15 Sep 2015

DIY IOT : XMPP Chatbot in Python

A key challenge in building the "Internet of Things" is to be able to connect a device to a computer over the internet and to use as simple and lightweight an infrastructure as possible. In this post we demonstrate how a public XMPP chat server can be used to transmit data and commands from one device to another using a chat client at one end and a python "bot" sitting on the other end. We will demonstrate the ability to INSERT data into an SQLite database, SELECT records from the same, play a variety of .wav files and execute any system commands on a "central" machine from any distant machine that supports an XMPP chat client.



Before starting on this exercise, we searched the web for prior activity in this area and we came across this webpage that suggests a similar approach for controlling devices over the internet, but the strategy explained here is simpler to code and implement.

We looked for a list of public XMPP chat servers and selected the Ad Astra service, perhaps because it was the first on the list! We next registered two userids, say x1@adastra.re and x2@adastra.re to be used on the two different machines using the web-registration form, because the in-band registration does not work!

We next installed the Pidgin chat client on two different Ubuntu machines and verified that text messages where being sent and received through the Ad Astra server without any problem.

Since working with two machines on a desktop is difficult, we configured our experimental setup as one Android phone acting as the distant machine and an Ubuntu 14.04 laptop acting as the central server. Commands transmitted from the Android phone using the Xabber chat app would be received on the server and acted upon.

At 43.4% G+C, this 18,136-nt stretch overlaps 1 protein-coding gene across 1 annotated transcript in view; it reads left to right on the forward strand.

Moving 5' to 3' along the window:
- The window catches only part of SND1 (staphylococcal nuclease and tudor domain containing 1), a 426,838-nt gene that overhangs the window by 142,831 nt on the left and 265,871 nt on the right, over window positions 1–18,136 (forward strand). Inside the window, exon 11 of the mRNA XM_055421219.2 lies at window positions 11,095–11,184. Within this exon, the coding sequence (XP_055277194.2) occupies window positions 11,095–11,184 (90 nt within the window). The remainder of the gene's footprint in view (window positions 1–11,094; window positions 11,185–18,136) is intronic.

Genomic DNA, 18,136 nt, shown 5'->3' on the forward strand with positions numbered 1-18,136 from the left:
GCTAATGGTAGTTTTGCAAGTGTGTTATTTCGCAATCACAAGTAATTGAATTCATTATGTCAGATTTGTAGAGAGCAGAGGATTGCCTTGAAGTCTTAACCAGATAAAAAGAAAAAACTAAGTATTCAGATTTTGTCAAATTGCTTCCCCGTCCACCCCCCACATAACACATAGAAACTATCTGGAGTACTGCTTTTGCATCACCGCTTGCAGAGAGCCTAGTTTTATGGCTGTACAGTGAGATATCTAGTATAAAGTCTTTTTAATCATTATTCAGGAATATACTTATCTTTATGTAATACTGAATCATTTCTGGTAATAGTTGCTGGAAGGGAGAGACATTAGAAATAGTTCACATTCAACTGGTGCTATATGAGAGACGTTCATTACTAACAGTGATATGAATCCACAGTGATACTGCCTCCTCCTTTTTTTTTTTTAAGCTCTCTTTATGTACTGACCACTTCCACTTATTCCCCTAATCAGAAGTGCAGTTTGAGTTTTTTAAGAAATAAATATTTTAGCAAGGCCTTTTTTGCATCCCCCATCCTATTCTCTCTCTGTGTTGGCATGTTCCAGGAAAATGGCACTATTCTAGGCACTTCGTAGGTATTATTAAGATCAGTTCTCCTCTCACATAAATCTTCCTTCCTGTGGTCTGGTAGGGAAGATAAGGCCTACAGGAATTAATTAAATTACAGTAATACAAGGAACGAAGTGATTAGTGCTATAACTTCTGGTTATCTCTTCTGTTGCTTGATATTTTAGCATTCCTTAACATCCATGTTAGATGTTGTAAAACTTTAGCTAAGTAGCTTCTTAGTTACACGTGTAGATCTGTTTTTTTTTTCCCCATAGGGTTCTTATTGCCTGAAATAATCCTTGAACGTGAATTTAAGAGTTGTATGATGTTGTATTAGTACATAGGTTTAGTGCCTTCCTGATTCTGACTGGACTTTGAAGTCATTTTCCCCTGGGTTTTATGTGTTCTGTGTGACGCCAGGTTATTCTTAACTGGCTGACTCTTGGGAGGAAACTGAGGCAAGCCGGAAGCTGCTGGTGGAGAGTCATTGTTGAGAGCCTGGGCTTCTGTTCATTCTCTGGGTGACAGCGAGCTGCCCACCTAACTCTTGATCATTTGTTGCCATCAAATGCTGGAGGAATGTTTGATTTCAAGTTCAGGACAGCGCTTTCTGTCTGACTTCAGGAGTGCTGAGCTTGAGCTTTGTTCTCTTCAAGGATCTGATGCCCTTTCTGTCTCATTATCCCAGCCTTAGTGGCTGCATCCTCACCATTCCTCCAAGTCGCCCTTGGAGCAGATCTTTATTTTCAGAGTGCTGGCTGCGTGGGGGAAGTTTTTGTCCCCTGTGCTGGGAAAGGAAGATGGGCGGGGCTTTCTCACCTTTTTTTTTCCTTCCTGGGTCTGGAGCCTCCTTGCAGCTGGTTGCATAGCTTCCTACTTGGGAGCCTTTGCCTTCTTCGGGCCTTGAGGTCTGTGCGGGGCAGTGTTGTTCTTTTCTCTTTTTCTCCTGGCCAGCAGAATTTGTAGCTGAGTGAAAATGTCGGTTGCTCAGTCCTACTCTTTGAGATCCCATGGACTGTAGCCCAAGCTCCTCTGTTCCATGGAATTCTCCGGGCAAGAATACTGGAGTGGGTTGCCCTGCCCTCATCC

For the server side we configured a chatting robot, or chatbot with Python using the xmppy library and using the code for the sample bot as a starting point. The sample bot program has a number of sample "handlers" that perform some simple tasks. These were modified to perform the following tasks
  • PUSH - to insert a piece of data into an SQLite database
  • PULL - to select a record from the SQLite database
  • SOUND - to play a selection of .wav files using the aplay command available in Ubuntu
These tasks were to be executed by calling a shell program and passing the relevant parameters through the python subprocess command.

There were three other handlers
  • EXESYS - to execute any system command on the central machine
  • TEST - to echo the command received back to the sender as a debugging measure
  • HELP - that lists all the possible commands.
Before the chatbot starts, we need to install SQLite, create a database and within it, an rdbms table. 

The chatbot ("chatIOT") is a python script that needs to be started with the userid@servername.com and the password as the parameters. It then listens for text messages and responds as appropriate to the six commands listed above.


The Xabber chat client on the Android phone is now used to send messages as follows



In the left hand image of a screenshot of the Xabber client on the Android phone, we see that the value PULLed from the database is 100.4. Then we PUSH 51.29 into the database and the subsequent PULL shows two values namely 100.4, 51.29 that were stored in the persistent database.

The second, right hand image, shows how the unix command ls for directory listing is executed and the data is returned. We note the three .wav files that could be played by sending the SOUND command along with a number that indicates which file is to be played.